Sahal Kaushik, Stony Brook University
Late News: Tunable Chiral Symmetry Breaking in Symmetric Weyl Materials
Written by Jessalyn Hui Ying Low
Asymmetric Weyl materials have an inherently chiral crystal structure, but lack symmetry between left- and right-handed fermions. Due to these properties, they exhibit many unique phenomena such as the quantized circular photogalvanic effect, yet are much rarer as compared to symmetric Weyl materials. In this talk, Sahal Kaushik shows how by applying external perturbations, in particular external magnetic field, chiral symmetry in symmetric Weyl materials can be broken to become asymmetric.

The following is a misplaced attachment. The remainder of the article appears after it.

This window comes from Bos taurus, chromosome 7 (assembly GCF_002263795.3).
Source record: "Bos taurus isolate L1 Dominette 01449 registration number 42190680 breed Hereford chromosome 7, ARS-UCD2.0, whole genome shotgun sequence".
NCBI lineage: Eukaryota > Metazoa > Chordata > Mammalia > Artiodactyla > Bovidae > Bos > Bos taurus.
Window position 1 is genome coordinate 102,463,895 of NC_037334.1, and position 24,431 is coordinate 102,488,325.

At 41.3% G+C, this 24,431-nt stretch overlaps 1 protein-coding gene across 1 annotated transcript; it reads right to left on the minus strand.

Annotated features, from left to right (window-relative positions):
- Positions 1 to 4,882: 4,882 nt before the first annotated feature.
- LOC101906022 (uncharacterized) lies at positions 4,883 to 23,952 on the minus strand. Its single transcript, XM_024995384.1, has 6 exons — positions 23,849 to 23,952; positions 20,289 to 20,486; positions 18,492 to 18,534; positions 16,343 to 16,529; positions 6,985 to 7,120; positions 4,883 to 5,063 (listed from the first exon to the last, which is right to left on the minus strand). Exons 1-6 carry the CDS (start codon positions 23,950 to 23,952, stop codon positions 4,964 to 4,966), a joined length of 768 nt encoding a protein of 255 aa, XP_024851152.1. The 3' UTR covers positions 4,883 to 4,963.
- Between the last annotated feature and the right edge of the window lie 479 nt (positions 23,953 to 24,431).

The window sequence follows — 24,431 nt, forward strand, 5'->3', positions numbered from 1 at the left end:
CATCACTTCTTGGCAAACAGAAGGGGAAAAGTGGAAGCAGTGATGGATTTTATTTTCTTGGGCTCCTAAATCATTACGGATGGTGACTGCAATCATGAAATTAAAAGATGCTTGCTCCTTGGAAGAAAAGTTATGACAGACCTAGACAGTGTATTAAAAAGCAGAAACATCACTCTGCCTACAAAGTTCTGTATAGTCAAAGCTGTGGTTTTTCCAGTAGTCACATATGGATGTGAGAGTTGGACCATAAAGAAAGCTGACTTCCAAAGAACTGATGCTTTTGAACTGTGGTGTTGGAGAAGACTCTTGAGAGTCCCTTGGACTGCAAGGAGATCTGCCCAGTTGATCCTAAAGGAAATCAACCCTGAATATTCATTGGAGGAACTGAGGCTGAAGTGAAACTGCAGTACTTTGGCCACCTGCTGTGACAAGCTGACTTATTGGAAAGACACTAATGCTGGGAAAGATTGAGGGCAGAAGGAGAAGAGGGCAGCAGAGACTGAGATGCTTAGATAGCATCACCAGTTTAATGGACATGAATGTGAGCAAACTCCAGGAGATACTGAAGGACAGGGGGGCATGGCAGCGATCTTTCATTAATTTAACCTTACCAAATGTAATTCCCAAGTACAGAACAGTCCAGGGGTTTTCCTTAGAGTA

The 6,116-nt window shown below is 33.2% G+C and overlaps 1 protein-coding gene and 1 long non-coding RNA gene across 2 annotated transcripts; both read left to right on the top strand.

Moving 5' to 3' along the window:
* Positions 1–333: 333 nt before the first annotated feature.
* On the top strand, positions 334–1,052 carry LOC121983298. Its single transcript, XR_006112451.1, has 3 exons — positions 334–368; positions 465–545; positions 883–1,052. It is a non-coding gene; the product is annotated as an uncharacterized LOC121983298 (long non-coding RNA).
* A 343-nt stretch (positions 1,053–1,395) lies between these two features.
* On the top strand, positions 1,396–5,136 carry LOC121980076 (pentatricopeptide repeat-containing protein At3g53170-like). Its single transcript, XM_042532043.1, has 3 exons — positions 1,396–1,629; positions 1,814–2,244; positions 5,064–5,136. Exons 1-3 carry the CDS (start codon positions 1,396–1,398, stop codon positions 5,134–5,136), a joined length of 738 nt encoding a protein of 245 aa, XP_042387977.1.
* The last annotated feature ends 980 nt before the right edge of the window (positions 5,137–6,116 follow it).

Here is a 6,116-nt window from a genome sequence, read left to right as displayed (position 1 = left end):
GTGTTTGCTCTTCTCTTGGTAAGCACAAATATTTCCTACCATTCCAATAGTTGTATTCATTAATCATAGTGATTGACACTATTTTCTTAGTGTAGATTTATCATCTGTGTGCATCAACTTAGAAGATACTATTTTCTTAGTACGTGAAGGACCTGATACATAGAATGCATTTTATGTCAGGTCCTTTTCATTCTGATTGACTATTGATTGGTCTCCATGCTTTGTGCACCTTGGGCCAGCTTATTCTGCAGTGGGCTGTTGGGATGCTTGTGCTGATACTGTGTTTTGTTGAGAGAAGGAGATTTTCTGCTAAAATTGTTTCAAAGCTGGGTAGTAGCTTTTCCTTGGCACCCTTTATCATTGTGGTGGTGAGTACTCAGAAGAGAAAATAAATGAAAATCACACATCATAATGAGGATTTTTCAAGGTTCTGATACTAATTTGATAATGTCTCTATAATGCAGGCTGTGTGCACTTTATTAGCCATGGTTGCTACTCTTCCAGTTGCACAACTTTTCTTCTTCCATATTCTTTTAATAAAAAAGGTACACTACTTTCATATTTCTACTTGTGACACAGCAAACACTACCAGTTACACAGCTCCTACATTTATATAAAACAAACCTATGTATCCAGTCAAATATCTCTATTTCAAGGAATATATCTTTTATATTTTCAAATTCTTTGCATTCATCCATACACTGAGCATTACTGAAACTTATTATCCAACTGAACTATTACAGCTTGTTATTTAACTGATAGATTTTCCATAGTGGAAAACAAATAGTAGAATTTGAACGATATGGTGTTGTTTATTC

With a focus on materials with the -43m (Td) point group, Kaushik explains that for chiral symmetry breaking, it is insufficient to break only reflection symmetries as this could induce false chirality. Rather, all combinations of reflection and time reversal should be broken. Therefore, for a measure of true chirality, the magnitude of the magnetic field must be different along all three directions, implying that chirality will be broken when the magnetic field is applied along low symmetry directions like  and not high symmetry directions like  and . It was shown that when magnetic field was applied along low symmetry directions, left- and right-handed Weyl cones indeed showed different energies, velocities, and tilts. These symmetry breaking parameters were influenced by magnitude and direction of the magnetic field. Notably, as the direction of magnetic field increased in asymmetry, the discrepancy between left- and right-handed Weyl cones increased, highlighting how chirality symmetry breaking in Weyl materials can be tuned.